Residents will need to remove fence, council decides

ORIGINALLY WRITTEN JULIE ANDERSON
The Hillsboro City Council decided at their July 5 meeting that the retaining wall on Ray and Viola Lohrentz?s property at 404 Briarwood Lane in Carriage Hills must be removed after all.



The issue was first discussed at the council?s June 20 meeting. Part of the Lohrentzes? wall was built on the city?s right-of-way. The Lohrentzes said the Carriage Hills Architectural Committee had seen the plans and that City Superintendent Johnnie Liles had inspected the footings for the wall. Neither party had informed them the wall would violate city ordinances.



Kermit Dirksen, city inspector, was out of town at the time and was not available to review the project.



?I try to always at least review with people what we can expect to see happen,? Dirksen said at Wednesday?s meeting.



Dirksen said he never saw any plans with the wall on it.



Viola Lohrentz told the council the plans were given to Mayor Delores Dalke, who is one of the Carriage Hills developers, before they started building the wall. She said the project was explained to Dalke and to the Carriage Hills Architectural Committee.



?We would have definitely stopped if we knew there was a problem with it,? Lohrentz said.



Because of her association with Carriage Hills, Dalke left the meeting for the discussion and decision.



By law, the city is not responsible for a failure to make an inspection and does not have to pay the costs to rectify the situation.



?When you look at the law itself, sometimes I don?t think that?s ethical,? said Leonard Coryea, council member. ?Sometimes you don?t know that. Sometimes you assume, ?I did the right thing.??



All council members agreed they were sorry the situation occurred.



?I am very sorry it happened,? said Clariece Schroeder, council member. ?Under the circumstances, we can?t allow (the wall to stand).?



She was concerned about setting precedent by allowing the wall to remain in place in the city?s right-of-way.



?Now, beyond that, how we can soften it a bit?? she added. ?We will have to discuss it.?



Member Wendell Dirks agreed the council could not allow any structures to be built in a setback.



Member Mike Padgett said the council needed to know what it will cost to remove the wall before considering some financial assistance.



?I think multiple mistakes were made and I question how much was the city?s fault,? Padgett said.



He asked Lohrentz to tell the council how much it will cost to remove the concrete fence.



The council voted 3-1 to have the portion of the wall in the setback removed within 60 days. They will decide later if any repayment is made for the costs. Coryea opposed the motion because he felt the issues of removing the wall and offering repayment could not be separated.



?I still think we were players in this,? Coryea said.



In other business, the council discussed a grant affecting housing in Hillsboro.



Council members looked at a CDBG Housing Grant, which would provide a maximum of $17,000 per unit for rehabilitation and $6,500 per unit for demolition. The total amount of the grant would not exceed $300,000.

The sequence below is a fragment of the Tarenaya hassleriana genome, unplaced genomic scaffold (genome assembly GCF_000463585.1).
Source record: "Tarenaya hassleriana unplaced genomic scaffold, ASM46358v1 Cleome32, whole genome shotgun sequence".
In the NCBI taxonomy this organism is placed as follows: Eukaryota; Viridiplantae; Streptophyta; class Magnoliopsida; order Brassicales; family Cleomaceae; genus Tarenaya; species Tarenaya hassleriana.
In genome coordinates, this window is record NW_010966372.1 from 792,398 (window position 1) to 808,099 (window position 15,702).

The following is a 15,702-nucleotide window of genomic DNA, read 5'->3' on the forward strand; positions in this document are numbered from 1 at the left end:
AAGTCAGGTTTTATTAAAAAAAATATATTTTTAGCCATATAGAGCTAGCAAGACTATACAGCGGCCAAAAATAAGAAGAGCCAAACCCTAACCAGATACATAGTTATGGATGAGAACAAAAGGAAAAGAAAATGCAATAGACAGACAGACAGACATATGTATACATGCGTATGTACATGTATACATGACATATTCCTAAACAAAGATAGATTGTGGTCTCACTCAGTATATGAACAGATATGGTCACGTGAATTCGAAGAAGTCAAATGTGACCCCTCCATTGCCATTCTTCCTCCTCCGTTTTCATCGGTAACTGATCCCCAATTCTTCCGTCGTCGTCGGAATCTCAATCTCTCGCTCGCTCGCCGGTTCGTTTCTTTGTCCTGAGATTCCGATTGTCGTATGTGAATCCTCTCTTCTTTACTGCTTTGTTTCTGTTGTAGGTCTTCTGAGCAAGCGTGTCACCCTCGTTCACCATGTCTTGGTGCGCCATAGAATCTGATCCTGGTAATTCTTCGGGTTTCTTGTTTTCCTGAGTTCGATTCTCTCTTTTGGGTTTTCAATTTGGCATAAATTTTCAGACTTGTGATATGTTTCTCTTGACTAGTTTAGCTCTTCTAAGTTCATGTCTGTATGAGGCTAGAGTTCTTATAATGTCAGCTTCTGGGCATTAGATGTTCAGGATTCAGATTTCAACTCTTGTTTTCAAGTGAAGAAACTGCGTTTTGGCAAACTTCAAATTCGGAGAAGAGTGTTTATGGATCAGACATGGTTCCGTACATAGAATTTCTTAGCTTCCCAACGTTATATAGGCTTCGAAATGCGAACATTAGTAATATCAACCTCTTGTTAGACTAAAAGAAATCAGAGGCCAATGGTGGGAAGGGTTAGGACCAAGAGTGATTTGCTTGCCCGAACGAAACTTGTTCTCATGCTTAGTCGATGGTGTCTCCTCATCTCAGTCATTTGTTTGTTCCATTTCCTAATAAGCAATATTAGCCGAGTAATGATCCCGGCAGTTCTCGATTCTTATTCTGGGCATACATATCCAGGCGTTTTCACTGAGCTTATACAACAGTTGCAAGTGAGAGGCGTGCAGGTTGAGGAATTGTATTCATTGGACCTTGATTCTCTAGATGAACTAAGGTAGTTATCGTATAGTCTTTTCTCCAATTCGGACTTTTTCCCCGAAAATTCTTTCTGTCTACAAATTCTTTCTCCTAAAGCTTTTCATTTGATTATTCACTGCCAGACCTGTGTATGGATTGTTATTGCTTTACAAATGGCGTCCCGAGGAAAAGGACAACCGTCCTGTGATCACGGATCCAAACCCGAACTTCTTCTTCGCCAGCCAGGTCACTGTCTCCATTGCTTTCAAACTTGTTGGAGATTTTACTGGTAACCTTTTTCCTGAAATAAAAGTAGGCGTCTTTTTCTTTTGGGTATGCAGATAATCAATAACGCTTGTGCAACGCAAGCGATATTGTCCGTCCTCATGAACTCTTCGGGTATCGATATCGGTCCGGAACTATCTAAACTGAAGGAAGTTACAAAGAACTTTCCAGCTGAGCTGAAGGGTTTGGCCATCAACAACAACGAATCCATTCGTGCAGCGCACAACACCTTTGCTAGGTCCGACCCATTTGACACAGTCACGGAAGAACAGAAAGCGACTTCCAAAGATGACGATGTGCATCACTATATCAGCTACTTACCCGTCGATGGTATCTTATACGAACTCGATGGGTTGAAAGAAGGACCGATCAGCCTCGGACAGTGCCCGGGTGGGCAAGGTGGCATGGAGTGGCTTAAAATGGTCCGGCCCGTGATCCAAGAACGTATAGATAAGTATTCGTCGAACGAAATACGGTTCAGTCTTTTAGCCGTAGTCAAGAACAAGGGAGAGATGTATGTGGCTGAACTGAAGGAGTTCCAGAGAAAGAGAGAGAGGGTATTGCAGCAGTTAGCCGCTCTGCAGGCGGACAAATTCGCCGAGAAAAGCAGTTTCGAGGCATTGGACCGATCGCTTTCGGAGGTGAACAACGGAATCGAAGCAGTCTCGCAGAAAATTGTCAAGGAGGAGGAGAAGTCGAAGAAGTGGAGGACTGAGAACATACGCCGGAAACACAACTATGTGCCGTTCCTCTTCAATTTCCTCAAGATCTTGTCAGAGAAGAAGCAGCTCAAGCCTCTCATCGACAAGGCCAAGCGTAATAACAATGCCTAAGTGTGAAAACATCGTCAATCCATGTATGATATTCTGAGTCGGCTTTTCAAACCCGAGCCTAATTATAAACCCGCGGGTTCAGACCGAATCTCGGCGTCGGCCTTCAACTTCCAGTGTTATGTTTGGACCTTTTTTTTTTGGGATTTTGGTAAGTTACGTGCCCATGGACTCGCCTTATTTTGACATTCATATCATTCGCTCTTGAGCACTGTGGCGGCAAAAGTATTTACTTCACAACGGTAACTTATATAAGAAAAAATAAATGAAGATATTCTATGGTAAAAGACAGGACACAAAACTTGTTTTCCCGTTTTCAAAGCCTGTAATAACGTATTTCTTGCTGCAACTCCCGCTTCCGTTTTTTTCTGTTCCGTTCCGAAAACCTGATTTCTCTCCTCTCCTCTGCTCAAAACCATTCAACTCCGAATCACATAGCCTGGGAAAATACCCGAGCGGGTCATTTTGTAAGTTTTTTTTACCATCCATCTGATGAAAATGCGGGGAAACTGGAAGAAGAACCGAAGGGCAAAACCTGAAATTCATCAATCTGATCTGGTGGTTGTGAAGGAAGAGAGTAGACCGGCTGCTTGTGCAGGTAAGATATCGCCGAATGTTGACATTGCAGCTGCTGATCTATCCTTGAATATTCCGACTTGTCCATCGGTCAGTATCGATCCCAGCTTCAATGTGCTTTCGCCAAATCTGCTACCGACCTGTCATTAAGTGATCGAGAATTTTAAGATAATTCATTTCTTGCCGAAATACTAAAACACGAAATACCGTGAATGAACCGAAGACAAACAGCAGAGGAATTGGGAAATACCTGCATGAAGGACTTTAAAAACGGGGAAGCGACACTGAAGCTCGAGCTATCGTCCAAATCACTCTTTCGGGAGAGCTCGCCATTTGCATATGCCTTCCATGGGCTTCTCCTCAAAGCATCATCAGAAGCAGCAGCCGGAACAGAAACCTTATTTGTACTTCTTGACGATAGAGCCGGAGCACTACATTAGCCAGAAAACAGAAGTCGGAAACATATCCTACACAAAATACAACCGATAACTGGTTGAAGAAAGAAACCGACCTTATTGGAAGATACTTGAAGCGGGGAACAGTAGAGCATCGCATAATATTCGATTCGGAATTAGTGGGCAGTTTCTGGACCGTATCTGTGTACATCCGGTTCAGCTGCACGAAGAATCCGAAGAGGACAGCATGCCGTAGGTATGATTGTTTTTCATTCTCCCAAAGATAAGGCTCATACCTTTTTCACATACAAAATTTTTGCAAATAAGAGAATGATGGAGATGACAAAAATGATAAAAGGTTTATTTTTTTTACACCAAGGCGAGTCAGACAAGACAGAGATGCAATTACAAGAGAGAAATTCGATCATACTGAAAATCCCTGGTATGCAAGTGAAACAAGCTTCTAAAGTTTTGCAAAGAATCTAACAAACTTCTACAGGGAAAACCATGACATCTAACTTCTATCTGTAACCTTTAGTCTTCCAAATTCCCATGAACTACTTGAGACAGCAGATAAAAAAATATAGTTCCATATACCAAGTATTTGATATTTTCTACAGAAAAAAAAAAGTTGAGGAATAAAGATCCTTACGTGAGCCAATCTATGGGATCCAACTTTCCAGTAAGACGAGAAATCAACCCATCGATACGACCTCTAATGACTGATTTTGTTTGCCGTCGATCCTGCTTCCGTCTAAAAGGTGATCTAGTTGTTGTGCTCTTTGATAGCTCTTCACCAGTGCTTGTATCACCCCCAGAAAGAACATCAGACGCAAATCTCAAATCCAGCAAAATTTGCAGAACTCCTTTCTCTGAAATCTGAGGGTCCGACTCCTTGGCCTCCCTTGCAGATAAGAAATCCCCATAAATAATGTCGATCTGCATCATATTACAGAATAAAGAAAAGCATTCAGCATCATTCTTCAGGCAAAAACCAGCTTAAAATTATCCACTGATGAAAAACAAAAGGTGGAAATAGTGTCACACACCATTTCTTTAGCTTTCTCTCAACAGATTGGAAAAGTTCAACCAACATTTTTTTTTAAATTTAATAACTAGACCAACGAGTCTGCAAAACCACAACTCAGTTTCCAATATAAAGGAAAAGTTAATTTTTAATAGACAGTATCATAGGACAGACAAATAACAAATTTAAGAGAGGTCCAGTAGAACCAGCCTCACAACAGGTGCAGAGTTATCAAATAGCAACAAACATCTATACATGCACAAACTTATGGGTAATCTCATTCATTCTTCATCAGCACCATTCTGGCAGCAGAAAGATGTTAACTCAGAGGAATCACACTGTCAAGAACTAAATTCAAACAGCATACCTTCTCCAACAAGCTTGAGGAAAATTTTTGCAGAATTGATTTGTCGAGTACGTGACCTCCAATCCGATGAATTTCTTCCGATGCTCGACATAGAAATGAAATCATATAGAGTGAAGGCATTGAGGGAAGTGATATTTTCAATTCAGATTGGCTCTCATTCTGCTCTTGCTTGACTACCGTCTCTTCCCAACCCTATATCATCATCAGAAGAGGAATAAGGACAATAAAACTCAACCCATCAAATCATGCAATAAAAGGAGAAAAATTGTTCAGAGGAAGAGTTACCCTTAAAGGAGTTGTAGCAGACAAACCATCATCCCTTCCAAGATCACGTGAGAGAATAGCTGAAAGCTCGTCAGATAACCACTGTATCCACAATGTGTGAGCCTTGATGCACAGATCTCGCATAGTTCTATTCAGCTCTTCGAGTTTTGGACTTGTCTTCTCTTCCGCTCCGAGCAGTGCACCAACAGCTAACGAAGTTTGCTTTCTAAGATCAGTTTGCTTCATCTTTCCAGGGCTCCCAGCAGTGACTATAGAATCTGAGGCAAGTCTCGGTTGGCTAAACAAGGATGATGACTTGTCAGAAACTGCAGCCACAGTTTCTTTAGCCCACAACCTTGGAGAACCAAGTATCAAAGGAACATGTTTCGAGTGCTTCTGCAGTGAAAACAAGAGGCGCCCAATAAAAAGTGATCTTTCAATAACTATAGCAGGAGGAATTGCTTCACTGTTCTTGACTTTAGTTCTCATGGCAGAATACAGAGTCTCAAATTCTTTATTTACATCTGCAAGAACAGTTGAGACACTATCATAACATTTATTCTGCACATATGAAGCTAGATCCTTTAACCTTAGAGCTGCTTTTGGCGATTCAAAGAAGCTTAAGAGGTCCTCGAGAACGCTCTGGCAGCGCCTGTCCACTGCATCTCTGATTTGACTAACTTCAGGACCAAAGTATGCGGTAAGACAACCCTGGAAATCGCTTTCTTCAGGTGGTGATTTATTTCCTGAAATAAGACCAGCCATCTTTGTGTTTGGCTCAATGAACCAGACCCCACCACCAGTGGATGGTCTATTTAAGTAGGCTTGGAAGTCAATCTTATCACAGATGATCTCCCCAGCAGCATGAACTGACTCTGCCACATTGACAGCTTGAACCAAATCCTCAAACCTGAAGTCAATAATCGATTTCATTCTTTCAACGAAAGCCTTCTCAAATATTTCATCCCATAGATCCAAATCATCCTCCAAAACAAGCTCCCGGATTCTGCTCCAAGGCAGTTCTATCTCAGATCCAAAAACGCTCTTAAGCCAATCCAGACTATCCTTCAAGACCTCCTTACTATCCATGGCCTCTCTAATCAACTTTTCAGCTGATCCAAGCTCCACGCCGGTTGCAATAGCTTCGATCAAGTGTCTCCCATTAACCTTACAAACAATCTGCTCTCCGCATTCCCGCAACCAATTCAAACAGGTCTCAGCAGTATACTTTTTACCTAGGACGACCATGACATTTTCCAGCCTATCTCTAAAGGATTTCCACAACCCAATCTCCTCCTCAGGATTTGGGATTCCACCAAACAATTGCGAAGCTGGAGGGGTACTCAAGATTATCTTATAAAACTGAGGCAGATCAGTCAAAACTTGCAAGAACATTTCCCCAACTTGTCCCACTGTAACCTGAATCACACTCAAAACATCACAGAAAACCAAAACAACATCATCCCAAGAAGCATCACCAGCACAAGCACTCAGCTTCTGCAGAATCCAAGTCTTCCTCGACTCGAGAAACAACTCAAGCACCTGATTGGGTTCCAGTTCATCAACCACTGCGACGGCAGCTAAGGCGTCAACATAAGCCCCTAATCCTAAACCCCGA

The grant would be available to the same areas in the Neighborhood Revitalization Plan. A minimum of 20 homes is required to apply for the grant.



?It?s a huge opportunity to do a lot of work,? Dalke said.



The grant would pay for such things as new heating and cooling systems, plumbing repairs and roofing that would bring a house up to code. The homeowner has to pay 10 percent of the repair costs. If the house is a rental, the owner must match 50 percent.



To be eligible, families must have a low to moderate income. If the house is a rental, the renters must be of low to moderate income.



The council decided it was a good program and voted to continue the application process. Rose Mary Saunders, of Reiss and Goodness Engineers, is willing to write the grant and expressed her hope to be the administrator if the city receives the grant.



The city will send letters out to residents who are eligible for the program. City Inspector Dirksen would do initial inspections and determine what needs to be done to each home.



?This is really a good deal, but it would be a lot of work,? Dalke said.



The application must be in by Sept. 1. Grants will be announced Nov. 1. The city also has to schedule a public hearing.



In other matters, the council:



n received the 1999 audit report. All funds were within the adopted budget for expenditures and no statutory violations were cited.



n received the attorney general?s opinion on renting city-owned equipment. According to the opinion, no city equipment can be rented to private individuals for private use.



n decided to hold a traditional picnic for city employees in the park, but to look into including more activities, such as a holding a golf tournament or putting up volleyball nets.



n is considering different methods for striping D Street. Wendell Dirks will check different types of paint to see if there is one that will last longer.



n was informed Peabody did not need to sign the addendum to the water treatment and supply contract, so the city will not pursue getting it signed.



n was presented with a draft ordinance to establish the new hearing and abatement procedures for dangerous structures and nuisance conditions. The council will look over the ordinance and discuss it at the next meeting.



n looked at different options for putting in electrical and water lines in Prairie Point. The council decided only to put in the first portion of the line because of cost, which will create a dead end. The project will be put up for bid.



The council will discuss the electric lines at a future meeting.

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